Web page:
Most people will experience it at some point in life. Challenges arrive and become overwhelming. It can seem as if we’re in a deep, dark hole with no way out. Isolation and withdrawal can result. What do we do when we hit rock bottom?
The answer to this question may seem obvious. Of course our first reaction is to reach out to family and friends for comfort and support. But not everyone does this — some may isolate and withdraw. Others dive deeper into work or overload their schedules to keep busy. The question that may help provide the answer is simply, “What’s your rock at the bottom?”
My rock was revealed during a very difficult time in my life when, with children at 4 and 6 years old, I was going through a separation and later a divorce. At times I was barely functioning — not eating or sleeping at my lowest point. I felt all alone despite the comfort of close friends. After stumbling into church in a daze one Sunday, I remember feeling energized and moved to tears during the sermon. In fact, I was so emotional that I forgot my purse under the pew. When I retraced my steps back to the sanctuary after the service, it was nowhere to be found.
The next day I returned to the church to report my missing purse and took another look around. In the process I met a member who, during our conversation, learned that I had a desire to join a Bible study. By the end of our time together, we had not only found my purse (exactly where I had left it and looked for it on the previous day), but I found myself in the room of the Moms on Mondays Bible Study. From that day on, I began a new journey that connected me to several women who supported me through my divorce. I also grew in my thirst for the Bible, which prepared me to eventually lead that same mom’s group and later enroll in seminary. Looking back now, it is clear that my rock became the church — starting with its body of believers but slowly shifting to a deeper relationship with the Lord through the study of His Word.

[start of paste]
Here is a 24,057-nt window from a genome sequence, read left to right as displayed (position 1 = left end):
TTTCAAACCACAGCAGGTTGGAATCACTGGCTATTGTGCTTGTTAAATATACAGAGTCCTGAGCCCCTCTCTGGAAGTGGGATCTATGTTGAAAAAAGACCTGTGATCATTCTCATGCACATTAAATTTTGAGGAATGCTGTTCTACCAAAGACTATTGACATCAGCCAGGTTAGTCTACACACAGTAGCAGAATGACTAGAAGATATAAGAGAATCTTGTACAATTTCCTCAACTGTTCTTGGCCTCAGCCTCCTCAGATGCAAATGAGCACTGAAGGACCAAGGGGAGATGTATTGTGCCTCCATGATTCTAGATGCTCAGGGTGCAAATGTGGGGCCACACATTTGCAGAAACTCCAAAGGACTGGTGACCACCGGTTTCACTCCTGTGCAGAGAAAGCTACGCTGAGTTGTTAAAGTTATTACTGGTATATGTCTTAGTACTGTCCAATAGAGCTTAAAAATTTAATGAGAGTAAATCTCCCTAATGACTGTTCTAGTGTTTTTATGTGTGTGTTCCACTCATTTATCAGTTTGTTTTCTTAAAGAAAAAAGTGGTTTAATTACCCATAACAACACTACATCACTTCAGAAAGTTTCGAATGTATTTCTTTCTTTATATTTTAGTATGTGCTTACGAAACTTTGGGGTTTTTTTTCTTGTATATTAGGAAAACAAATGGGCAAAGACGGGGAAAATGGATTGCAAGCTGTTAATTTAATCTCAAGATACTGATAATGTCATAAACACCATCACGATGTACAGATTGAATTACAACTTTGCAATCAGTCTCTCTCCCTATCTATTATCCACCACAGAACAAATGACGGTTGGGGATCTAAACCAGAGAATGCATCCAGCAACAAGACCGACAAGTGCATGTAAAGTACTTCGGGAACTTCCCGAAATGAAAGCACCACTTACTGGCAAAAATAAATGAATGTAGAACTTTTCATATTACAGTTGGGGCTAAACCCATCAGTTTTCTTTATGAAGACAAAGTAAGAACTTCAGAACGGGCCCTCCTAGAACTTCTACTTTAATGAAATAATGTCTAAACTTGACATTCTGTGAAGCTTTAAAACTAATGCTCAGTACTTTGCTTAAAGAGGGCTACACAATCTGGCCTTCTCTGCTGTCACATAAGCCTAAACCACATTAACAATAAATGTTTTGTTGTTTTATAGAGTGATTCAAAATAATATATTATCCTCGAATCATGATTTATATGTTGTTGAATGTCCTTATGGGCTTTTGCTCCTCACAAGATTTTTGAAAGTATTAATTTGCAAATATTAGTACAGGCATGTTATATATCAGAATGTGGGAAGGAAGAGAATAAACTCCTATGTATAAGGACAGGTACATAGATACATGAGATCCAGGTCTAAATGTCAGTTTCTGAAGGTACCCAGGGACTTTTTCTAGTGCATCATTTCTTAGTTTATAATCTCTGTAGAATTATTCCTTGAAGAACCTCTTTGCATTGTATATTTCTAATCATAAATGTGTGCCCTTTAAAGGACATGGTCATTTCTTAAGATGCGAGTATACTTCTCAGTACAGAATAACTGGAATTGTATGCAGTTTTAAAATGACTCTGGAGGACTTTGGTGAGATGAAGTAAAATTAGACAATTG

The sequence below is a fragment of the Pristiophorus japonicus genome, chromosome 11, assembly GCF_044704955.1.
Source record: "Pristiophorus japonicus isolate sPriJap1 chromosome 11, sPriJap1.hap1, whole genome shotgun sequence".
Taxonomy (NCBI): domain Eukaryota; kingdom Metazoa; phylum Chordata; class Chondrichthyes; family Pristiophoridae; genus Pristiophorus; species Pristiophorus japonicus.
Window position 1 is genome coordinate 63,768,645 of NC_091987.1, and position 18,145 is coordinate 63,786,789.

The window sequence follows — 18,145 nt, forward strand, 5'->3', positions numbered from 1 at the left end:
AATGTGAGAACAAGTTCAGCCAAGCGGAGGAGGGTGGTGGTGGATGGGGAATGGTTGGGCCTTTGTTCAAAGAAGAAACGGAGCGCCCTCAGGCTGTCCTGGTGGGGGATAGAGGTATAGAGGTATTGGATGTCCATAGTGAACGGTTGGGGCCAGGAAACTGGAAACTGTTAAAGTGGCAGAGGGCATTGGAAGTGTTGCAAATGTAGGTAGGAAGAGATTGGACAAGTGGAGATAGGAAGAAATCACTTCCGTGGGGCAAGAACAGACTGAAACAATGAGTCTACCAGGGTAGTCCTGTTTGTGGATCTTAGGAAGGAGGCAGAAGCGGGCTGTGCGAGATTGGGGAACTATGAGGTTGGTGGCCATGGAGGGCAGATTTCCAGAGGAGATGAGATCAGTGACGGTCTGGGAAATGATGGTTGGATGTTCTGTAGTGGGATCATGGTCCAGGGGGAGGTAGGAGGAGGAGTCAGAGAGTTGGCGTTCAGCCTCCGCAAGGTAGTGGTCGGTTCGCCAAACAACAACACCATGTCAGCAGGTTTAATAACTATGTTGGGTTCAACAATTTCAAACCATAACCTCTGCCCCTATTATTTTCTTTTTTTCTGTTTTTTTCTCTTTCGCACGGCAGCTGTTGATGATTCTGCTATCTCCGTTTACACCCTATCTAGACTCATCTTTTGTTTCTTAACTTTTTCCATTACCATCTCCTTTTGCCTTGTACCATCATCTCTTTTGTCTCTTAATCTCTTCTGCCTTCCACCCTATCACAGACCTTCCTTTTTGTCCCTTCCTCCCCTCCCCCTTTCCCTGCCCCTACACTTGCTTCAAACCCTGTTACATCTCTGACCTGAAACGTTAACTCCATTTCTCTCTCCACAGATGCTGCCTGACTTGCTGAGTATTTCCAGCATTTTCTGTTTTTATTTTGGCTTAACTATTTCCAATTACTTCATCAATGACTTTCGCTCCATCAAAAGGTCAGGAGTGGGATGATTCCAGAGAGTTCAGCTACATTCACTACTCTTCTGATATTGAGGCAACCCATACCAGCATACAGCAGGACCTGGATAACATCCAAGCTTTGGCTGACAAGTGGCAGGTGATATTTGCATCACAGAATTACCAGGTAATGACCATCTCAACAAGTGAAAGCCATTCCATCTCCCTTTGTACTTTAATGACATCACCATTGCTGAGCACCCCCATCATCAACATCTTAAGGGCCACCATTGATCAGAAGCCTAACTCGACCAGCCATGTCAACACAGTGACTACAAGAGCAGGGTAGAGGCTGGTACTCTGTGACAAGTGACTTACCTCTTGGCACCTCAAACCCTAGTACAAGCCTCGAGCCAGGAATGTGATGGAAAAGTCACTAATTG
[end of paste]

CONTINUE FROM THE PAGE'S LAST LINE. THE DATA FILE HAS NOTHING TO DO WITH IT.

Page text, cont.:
Today, through my ups and downs, I am grateful for all of those who have stood by my side through my rock-bottom moments. But I have learned that even though people can be helpful in getting you through these difficult times, people are not rocks — they are imperfect, broken human beings just like me. Even the church is an imperfect place because it’s made up of these same imperfect people.
But God, in his mercy and grace, did send us a rock that we can always lean on, especially when we hit our lowest moments.
His name is Jesus.
What’s your rock at the bottom?
“The Lord is my rock, my fortress and my deliverer; my God is my rock, in whom I take refuge, my shield and the horn of my salvation, my stronghold.” (Psalm 18:2 NIV)